Published: Jul 02, 2014 6:05 PM EDT
Updated: Jul 02, 2014 6:17 PM EDT

PORT CHARLOTTE, Fla. - A piece of jewelry is bringing together two women from different generations and different parts of the country.

For Michigan native Amanda Stacey, the story began in the late 1990's as a fashion statement.

"I just always kind of had a draw to that era -- 60's and 70's, and my parents always used to joke that I was born in the wrong generation," Stacey said.  "I was like, 'I really want one of those POW bracelets from Vietnam.'"

Stacey, who was working as a nurse in Venice at the time, got two bracelets from a colleague. She sent one to her friend in Michigan and kept the other.

For Maureen Vien, a Rhode Island native, the journey began in the 1960's, when her brother, Jimmy, shipped off to Vietnam.  He never came home.

"No one's ever really known," Vien said. "The Army declared that he was most probably killed in captivity, but no one's ever -- no remains, and no definite sighting, or anything."

Stacey now lives near Port Charlotte.  She was cleaning her home on Sunday, when her husband found the bracelet in a jewelry box, and encouraged her to do a Google search for the name etched on the side: Staff Sgt. James M. Ray.

"I find this whole article, and as i'm reading, it says he has a sister living in Port Charlotte," Stacey said. "I about fell off the bed. I could not even believe it, like, what a small world!"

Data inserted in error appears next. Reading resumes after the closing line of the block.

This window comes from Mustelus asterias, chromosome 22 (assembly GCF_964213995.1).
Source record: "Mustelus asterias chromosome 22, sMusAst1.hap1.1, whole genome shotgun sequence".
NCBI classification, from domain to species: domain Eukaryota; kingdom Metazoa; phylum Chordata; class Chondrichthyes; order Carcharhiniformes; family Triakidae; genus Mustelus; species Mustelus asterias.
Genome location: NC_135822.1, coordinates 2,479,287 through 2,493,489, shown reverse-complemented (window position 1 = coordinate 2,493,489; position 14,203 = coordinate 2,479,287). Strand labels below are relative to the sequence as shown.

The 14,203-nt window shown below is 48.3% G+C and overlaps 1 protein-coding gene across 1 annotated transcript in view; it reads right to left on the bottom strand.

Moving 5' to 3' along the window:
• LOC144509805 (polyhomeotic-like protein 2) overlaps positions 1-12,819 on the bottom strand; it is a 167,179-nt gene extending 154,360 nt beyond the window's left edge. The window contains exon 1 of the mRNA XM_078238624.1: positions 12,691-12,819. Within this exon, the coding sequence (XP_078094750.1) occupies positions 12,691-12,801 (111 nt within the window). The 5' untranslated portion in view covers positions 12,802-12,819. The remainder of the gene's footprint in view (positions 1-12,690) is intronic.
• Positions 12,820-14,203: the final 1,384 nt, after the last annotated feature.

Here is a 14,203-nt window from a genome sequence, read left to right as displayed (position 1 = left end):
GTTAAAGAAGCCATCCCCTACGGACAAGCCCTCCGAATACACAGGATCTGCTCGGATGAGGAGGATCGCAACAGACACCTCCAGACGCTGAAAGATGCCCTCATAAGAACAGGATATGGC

Stacey immediately searched for that sister, Vien, on Facebook.  She was able to make contact because the women, both nurses, share a mutual friend.

"I was definitely shocked," Vien said.

WINK News was there when the women met on Wednesday, so Stacey could give the bracelet to Vien.

"Hollywood couldn't even write this story," Stacey said.

"Well, things happen for a reason," Vien replied.

POW-MIA bracelets were made as part of a grassroots movement during the Vietnam War, to raise awareness for the soldiers.

Vien says she has collected seven bracelets bearing her brother's name form people all over the country.

"We just feel that Jimmy's got to be at peace," Vien said.  "With all these people caring about him -- I mean, it's just wonderful. It's just a great feeling."